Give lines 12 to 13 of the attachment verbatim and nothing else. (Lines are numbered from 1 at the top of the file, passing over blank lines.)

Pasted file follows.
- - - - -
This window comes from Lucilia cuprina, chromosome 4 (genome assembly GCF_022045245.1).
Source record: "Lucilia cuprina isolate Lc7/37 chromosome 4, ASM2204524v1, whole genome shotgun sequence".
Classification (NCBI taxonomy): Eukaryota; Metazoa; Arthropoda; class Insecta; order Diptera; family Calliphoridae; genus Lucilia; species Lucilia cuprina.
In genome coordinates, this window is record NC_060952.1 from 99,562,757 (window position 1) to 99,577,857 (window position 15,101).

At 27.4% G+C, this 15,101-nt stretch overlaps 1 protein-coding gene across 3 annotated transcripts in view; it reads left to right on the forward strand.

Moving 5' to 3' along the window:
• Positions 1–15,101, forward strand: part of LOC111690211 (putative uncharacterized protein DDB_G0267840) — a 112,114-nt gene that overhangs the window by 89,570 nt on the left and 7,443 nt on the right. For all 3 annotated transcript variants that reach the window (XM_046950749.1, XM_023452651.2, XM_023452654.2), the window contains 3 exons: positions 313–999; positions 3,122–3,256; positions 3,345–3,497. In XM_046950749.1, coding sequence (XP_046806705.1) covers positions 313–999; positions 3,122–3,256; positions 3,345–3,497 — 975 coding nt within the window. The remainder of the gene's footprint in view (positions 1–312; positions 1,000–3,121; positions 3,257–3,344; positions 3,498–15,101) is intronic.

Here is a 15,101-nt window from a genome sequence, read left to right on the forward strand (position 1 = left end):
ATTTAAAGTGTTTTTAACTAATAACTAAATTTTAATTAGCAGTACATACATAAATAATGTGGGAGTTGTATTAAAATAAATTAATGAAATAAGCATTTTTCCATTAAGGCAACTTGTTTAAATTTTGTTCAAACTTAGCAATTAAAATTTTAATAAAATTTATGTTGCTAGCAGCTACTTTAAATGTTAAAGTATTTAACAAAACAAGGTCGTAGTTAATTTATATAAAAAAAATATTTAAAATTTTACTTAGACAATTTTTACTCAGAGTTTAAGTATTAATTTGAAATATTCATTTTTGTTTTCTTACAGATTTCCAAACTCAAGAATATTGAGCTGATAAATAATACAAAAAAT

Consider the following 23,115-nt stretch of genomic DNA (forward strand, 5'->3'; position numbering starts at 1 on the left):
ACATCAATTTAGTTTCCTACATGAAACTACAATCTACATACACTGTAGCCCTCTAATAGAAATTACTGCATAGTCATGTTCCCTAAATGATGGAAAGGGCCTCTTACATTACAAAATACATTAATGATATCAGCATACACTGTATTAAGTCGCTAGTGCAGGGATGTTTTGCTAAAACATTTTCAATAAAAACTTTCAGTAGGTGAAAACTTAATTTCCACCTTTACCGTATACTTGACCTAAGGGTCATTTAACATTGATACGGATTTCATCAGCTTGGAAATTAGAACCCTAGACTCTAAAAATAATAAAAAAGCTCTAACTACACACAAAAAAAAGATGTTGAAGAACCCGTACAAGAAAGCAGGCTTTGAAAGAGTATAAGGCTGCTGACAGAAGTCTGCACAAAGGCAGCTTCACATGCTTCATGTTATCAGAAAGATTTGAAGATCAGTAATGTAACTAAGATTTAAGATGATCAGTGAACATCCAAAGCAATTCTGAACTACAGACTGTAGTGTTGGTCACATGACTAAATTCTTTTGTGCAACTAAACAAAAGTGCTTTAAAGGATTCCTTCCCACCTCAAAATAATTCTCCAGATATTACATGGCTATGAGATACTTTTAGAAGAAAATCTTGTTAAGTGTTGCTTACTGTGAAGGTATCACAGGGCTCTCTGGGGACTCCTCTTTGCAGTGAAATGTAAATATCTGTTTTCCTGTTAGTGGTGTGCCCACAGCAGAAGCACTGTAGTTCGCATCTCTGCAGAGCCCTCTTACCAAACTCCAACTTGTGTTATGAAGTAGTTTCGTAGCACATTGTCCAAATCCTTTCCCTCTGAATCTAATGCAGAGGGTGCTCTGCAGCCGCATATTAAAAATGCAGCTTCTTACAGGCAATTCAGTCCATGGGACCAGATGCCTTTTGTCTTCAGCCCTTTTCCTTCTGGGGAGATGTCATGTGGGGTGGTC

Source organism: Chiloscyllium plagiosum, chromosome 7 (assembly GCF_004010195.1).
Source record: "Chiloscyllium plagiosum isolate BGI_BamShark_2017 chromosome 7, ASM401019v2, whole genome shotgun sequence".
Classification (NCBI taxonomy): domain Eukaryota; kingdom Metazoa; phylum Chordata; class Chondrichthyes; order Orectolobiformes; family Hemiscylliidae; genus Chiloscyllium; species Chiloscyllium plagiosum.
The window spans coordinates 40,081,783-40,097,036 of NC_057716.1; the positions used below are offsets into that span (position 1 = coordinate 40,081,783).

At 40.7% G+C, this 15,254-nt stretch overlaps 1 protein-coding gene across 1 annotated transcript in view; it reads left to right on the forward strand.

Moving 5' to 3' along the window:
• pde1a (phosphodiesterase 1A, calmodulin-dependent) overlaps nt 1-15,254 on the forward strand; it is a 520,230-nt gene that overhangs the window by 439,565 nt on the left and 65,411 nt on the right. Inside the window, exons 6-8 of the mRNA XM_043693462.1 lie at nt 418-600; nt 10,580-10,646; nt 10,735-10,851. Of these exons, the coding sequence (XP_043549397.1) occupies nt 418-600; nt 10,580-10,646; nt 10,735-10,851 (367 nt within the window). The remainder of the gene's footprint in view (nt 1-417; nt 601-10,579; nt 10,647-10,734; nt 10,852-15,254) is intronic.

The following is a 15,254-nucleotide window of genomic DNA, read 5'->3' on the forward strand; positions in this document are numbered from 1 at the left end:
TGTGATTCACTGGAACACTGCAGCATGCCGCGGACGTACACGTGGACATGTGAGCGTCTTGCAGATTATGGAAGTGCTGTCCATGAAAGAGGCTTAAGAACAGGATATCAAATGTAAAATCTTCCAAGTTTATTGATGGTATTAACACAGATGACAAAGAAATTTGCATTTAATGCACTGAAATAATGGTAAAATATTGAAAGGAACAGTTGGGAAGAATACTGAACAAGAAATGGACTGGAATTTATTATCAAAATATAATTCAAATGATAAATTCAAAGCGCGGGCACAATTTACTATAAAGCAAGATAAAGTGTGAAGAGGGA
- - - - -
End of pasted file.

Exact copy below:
Source organism: Chiloscyllium plagiosum, chromosome 7 (assembly GCF_004010195.1).
Source record: "Chiloscyllium plagiosum isolate BGI_BamShark_2017 chromosome 7, ASM401019v2, whole genome shotgun sequence".